The Trade War Has Hit Emerging Market Equities Hardest
Thus far, the trade war has weighed on emerging equities more than on developed ones.
The chart below shows the annualised average performance of major indices over the period 2018-2019, taking only days following negative trade war-related announcements (dark blue) versus the annualised overall performance of each index over the same period (grey).
The chart takes into account 25 days of negative trade-related newsflow. Key dates include March 1 when President Trump announced forthcoming tariffs on all trading partners of 25% on steel and 10% on aluminium and China’s announcement of retaliatory tariffs on April 2. Another key date is April 3, when the Trump administration released a USD 50 billion list of 1,333 Chinese products under consideration for 25% tariffs. Also notable is May 5, when, in a sudden reversal during the US-China trade negotiations, President Trump tweeted (later officially confirmed) that the US would increase the 10% tariff on USD 200 billion of imports from China to 25%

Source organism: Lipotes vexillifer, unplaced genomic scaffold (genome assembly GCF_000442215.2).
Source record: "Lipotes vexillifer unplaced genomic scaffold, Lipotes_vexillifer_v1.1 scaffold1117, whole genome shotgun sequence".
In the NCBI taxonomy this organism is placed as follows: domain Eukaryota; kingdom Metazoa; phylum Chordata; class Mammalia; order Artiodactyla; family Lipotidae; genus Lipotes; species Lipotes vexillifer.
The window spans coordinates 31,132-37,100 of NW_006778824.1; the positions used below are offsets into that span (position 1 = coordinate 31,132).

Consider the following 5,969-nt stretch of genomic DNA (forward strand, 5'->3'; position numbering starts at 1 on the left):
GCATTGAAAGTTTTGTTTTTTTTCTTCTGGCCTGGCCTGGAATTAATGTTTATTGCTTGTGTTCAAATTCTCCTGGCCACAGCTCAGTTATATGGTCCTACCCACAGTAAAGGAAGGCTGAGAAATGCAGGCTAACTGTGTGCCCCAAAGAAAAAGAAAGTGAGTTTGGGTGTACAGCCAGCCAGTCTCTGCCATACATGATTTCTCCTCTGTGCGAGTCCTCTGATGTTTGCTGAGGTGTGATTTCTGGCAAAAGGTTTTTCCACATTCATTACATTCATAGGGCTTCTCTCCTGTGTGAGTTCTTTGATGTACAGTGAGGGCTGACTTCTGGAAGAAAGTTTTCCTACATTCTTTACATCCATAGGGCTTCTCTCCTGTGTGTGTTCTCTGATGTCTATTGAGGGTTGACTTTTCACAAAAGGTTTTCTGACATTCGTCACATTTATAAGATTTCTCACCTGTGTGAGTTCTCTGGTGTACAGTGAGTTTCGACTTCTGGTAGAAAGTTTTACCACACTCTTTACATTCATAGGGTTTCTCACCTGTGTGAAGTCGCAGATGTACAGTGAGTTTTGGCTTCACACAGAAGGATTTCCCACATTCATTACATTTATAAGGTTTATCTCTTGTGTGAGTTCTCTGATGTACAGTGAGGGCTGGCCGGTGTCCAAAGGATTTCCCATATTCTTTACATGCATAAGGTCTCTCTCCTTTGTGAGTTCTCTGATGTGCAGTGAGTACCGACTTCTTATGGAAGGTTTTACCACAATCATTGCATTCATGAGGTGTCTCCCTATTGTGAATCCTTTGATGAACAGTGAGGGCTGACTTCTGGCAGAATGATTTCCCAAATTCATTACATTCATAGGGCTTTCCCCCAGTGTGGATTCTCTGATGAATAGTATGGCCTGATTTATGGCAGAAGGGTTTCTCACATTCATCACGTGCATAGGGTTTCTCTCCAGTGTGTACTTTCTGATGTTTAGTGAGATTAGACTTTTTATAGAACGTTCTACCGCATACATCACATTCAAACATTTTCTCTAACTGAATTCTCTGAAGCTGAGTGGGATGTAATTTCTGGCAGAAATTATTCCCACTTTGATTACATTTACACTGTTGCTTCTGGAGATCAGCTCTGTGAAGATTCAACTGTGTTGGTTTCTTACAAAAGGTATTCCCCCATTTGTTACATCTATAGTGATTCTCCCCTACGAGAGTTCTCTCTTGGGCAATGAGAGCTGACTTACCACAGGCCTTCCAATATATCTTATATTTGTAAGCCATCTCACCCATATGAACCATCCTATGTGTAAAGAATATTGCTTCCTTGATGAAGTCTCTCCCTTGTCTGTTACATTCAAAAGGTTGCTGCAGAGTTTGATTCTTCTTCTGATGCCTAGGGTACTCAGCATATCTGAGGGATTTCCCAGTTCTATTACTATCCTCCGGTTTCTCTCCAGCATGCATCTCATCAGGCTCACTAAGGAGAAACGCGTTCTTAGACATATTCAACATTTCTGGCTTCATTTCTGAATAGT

Emerging assets have had a rough year so far, hitting a year-to-date high of 14% in April, and declining by about 10% since then: a volatile year by any standards. The macro picture for emerging economies, without being excellent, remains positive overall, but there are significant risks, including trade war escalation. Since 2018, days with negative trade war announcements led emerging equities to underperform their developed counterparts by about 20 basis points per day. The valuation of emerging equities may look cheap, but when looking at it from different angles, the overall impression is that their pricing is fair: with a forward PE at 10.5 (and a 2008-2019 average of 10), valuation risk is not off the table.
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